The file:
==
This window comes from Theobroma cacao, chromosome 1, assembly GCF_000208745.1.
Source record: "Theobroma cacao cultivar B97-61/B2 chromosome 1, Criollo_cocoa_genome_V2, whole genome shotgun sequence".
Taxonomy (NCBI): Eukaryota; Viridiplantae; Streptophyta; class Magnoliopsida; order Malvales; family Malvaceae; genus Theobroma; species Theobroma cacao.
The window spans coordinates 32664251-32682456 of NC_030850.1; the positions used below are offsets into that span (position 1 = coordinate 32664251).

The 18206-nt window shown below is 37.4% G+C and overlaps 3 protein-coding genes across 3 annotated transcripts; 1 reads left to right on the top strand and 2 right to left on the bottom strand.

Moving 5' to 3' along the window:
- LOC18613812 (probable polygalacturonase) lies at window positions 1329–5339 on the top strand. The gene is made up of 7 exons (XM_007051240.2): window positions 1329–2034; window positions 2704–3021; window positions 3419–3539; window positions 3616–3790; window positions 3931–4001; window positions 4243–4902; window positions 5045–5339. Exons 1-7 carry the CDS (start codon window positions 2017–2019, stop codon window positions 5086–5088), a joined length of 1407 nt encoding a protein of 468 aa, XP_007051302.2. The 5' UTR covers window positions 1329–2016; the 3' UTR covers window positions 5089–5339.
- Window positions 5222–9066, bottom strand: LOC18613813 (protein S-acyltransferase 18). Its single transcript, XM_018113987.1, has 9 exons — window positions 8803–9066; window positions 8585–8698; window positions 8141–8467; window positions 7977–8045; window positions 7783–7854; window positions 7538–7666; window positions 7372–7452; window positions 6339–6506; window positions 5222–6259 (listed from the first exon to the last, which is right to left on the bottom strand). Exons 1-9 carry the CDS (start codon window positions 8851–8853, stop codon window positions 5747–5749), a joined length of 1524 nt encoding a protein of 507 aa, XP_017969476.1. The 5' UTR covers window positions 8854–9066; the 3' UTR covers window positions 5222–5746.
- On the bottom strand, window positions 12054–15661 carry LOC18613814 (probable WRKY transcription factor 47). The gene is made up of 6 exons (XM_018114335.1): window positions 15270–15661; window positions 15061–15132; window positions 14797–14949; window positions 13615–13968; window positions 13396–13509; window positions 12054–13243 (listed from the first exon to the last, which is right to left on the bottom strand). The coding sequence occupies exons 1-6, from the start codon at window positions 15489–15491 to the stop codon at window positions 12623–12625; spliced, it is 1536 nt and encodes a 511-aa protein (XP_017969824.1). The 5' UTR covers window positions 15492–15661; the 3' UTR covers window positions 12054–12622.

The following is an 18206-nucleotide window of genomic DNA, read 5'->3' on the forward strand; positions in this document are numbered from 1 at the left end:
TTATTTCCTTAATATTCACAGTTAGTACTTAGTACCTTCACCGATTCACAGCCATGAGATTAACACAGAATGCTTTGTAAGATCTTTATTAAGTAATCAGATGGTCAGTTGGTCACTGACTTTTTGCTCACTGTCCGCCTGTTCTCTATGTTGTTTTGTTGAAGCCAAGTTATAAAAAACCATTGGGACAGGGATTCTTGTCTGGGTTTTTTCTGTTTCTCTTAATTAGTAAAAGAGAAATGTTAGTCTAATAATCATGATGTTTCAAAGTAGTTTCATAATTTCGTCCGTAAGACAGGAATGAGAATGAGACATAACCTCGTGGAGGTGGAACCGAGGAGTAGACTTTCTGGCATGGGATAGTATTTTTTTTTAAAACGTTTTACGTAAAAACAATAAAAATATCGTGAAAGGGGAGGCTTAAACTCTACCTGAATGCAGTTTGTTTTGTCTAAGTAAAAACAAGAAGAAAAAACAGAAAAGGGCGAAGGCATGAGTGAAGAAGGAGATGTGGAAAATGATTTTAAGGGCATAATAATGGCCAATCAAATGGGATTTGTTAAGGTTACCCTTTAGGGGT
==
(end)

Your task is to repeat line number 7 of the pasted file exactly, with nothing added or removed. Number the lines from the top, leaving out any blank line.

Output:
- LOC18613812 (probable polygalacturonase) lies at window positions 1329–5339 on the top strand. The gene is made up of 7 exons (XM_007051240.2): window positions 1329–2034; window positions 2704–3021; window positions 3419–3539; window positions 3616–3790; window positions 3931–4001; window positions 4243–4902; window positions 5045–5339. Exons 1-7 carry the CDS (start codon window positions 2017–2019, stop codon window positions 5086–5088), a joined length of 1407 nt encoding a protein of 468 aa, XP_007051302.2. The 5' UTR covers window positions 1329–2016; the 3' UTR covers window positions 5089–5339.